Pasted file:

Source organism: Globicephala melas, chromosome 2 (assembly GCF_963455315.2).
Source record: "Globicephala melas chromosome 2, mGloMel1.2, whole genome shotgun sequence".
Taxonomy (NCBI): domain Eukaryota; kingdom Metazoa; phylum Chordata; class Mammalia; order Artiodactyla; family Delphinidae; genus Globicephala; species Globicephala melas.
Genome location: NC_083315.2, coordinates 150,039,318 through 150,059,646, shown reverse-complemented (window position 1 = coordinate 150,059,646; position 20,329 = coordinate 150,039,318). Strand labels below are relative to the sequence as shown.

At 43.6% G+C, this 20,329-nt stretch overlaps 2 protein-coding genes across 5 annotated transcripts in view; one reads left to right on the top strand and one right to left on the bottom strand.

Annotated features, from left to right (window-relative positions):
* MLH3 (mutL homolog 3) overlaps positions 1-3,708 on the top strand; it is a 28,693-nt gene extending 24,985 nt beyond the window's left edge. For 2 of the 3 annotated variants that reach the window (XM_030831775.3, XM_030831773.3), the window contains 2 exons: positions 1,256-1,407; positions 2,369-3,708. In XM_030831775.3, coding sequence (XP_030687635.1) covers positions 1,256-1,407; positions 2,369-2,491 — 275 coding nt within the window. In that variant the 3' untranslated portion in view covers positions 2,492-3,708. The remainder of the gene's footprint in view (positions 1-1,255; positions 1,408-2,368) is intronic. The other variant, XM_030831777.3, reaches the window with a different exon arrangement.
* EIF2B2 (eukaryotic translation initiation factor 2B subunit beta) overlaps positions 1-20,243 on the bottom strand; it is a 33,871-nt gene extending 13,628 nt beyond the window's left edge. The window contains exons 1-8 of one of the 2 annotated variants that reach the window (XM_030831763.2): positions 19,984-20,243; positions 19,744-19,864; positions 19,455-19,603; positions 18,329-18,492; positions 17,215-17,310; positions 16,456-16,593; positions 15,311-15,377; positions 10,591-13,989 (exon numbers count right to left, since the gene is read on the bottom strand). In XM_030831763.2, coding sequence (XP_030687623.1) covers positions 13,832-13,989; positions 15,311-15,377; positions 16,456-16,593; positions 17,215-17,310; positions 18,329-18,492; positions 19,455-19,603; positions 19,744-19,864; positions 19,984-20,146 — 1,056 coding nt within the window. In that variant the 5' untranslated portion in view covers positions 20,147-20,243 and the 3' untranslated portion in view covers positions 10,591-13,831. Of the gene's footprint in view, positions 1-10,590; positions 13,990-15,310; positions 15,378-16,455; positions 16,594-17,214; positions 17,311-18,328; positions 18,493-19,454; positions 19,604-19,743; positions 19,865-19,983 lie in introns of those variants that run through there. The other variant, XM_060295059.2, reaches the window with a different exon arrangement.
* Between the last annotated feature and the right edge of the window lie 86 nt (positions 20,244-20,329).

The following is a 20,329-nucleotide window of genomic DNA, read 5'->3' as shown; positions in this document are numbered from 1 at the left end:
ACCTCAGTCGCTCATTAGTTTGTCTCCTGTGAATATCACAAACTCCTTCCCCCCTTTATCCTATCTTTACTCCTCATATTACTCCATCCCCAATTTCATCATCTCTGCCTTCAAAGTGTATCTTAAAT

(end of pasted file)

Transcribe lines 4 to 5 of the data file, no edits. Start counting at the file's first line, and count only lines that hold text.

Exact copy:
Genome location: NC_083315.2, coordinates 150,039,318 through 150,059,646, shown reverse-complemented (window position 1 = coordinate 150,059,646; position 20,329 = coordinate 150,039,318). Strand labels below are relative to the sequence as shown.

At 43.6% G+C, this 20,329-nt stretch overlaps 2 protein-coding genes across 5 annotated transcripts in view; one reads left to right on the top strand and one right to left on the bottom strand.